Vantage Master Original Soundtrack
Vantage Master Original Soundtrack
December 12, 1997
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Vantage Master is a simulation RPG produced by Falcom in 1997. Led by Atsushi Shirakawa, the Falcom Sound Team J.D.K. created an effective soundtrack for the game featuring beautiful setting themes and intense action tracks. A sequel called Vantage Master V2 was also released a few months later, but its score was essentially unchanged aside the ending theme. The Vantage Master Original Soundtrack was a pre-order bonus with the PC game. It was later also bundled into Vantage Master Portable together with a totally rearranged soundtrack. Let’s take a closer look at the original score…
“A Quiet Purity” sets a soothing tone for the album release with a depiction of an icefield. The composer gradually builds the track with use of piano arpeggios, soaring strings, electronic overtones, and a bamboo flute melody. The forces are smoothly mixed to generate particularly atmospheric soundscapes and the composition takes a few subtle twists during its three minute playtime. After a reflective introduction, “Looking Toward the Twinkling Stars” demonstrates the militaristic side of the soundtrack with triumphant horns and brisk snares. Although it could have easily been generic, Falcom’s characteristic lyricism shines here once again. Its melody is also used as the basis of the main event theme “Visual”. Several other tracks maintain the militaristic focus, such as “The Return of the Champion” with a ‘Rainbow Road Meets Brass’ melody, “The Ancient City of the Gods” with plenty of exuberant decoration, or “A March Beneath the Earth” with its slow enigmatic lead.
There are some tracks that deviate from the typically orchestral sound of the soundtrack. “Dreaming of the Top” reflects the more light-hearted side of Falcom’s musicality and brings in gradually more rock elements to the typical orchestra use. Unfortunately, the core violin figure is very weak and becomes jarring when repeated so many times over a three minute period. In contrast, “The Pure Ones” and “In the Rift Between Dimensions” both feature soothing saxophone the lines, the former in a derivative smooth jazz style and the latter within a moody electronic soundscape. “The Faint Light of Hope” also takes a cheesy approach with its cheap ‘new age’ style percussion, as does “An Invitation” with its seemingly random assembly of divergent forces. The strength of the soundtrack is clearly in the orchestral tracks.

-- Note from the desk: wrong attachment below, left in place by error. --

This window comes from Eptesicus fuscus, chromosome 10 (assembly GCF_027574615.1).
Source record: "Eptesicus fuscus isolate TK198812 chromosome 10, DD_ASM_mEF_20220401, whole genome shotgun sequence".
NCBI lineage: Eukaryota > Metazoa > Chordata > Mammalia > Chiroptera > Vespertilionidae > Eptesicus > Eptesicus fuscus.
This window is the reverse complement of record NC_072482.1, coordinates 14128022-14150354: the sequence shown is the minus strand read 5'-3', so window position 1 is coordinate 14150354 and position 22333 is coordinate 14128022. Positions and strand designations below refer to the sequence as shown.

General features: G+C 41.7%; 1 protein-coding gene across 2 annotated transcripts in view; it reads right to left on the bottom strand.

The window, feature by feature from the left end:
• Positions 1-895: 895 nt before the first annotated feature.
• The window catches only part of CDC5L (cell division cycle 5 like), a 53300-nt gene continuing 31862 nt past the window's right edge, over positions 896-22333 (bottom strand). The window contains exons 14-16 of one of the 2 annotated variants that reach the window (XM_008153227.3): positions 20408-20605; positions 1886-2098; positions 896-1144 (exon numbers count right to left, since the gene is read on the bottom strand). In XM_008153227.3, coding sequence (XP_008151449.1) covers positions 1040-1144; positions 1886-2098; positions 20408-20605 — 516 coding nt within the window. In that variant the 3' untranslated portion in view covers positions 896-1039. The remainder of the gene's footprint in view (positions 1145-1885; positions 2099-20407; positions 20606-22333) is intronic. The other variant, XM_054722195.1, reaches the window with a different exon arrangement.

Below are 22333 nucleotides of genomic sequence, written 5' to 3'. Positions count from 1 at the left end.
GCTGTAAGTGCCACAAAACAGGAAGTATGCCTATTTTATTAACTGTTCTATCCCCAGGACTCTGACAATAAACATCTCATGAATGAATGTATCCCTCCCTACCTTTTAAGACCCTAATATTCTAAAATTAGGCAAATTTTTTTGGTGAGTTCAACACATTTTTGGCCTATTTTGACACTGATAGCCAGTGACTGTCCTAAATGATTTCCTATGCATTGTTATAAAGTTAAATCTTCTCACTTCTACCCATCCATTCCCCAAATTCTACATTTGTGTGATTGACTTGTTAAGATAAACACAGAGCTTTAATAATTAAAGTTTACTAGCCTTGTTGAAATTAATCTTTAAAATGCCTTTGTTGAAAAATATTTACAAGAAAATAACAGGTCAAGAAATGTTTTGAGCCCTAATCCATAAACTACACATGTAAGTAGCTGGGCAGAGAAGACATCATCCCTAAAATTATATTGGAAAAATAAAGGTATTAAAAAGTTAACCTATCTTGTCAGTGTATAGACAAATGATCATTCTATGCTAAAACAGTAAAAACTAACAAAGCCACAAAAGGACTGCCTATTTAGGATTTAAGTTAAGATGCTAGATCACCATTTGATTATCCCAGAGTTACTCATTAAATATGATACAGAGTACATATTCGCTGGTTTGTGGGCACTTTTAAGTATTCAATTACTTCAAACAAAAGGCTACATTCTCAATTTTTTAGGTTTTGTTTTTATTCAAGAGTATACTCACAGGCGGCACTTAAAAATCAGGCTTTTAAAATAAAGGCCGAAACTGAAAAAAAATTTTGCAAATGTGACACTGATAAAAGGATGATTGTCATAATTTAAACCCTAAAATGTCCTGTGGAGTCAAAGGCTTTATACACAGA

Although it is quite an uplifting effort overall, there are plenty of dark moments of the soundtrack. Written in the spirit of a Baroque dance, “The Labyrinth of Time” blends wistful woodwind melodies with harpsichord continuo quite effectively. “A Folk Dance of Shadows and Shimmers” also uses downtrodden woodwind melodies, but is incidentally more of a curious twist on the march format. “A Battle with Solitude” darkens the mood to portray a cave setting and is quite reminiscent of Masaharu Iwata’s orchestral battle themes. “Premonition of Danger” is another relentless crisis theme that is ideal for a volcanic battlefield. The album is rounded off with the end credits theme “And Down a New Road” present in two different versions. Vantage Master‘s original version features a uplifting synth-rock theme featuring plenty of Falcom’s old-school flair whereas Vantage Master V2 features a more changeable orchestral arrangement. They’re both big highlights of the soundtrack.
Overall, Vantage Master offers a fairly good soundtrack. The stage themes offer many highlights since they’re written in contrasting styles and extensively develop. Falcom Sound Team J.D.K. especially succeeds when they offer militaristic marches, intense action tracks, or slow-building atmospheric efforts. Unfortunately, the soundtrack is often let down by superficial attempts at smooth jazz, new age, or rock music, but at least is able to offer highlight end credits themes. Although the original release will be difficult to find, this soundtrack has been compiled together with a remade soundtrack for the recently released Vantage Master Portable. Both versions are worthwhile checking out.
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Posted on August 1, 2012 by Chris Greening. Last modified on August 1, 2012.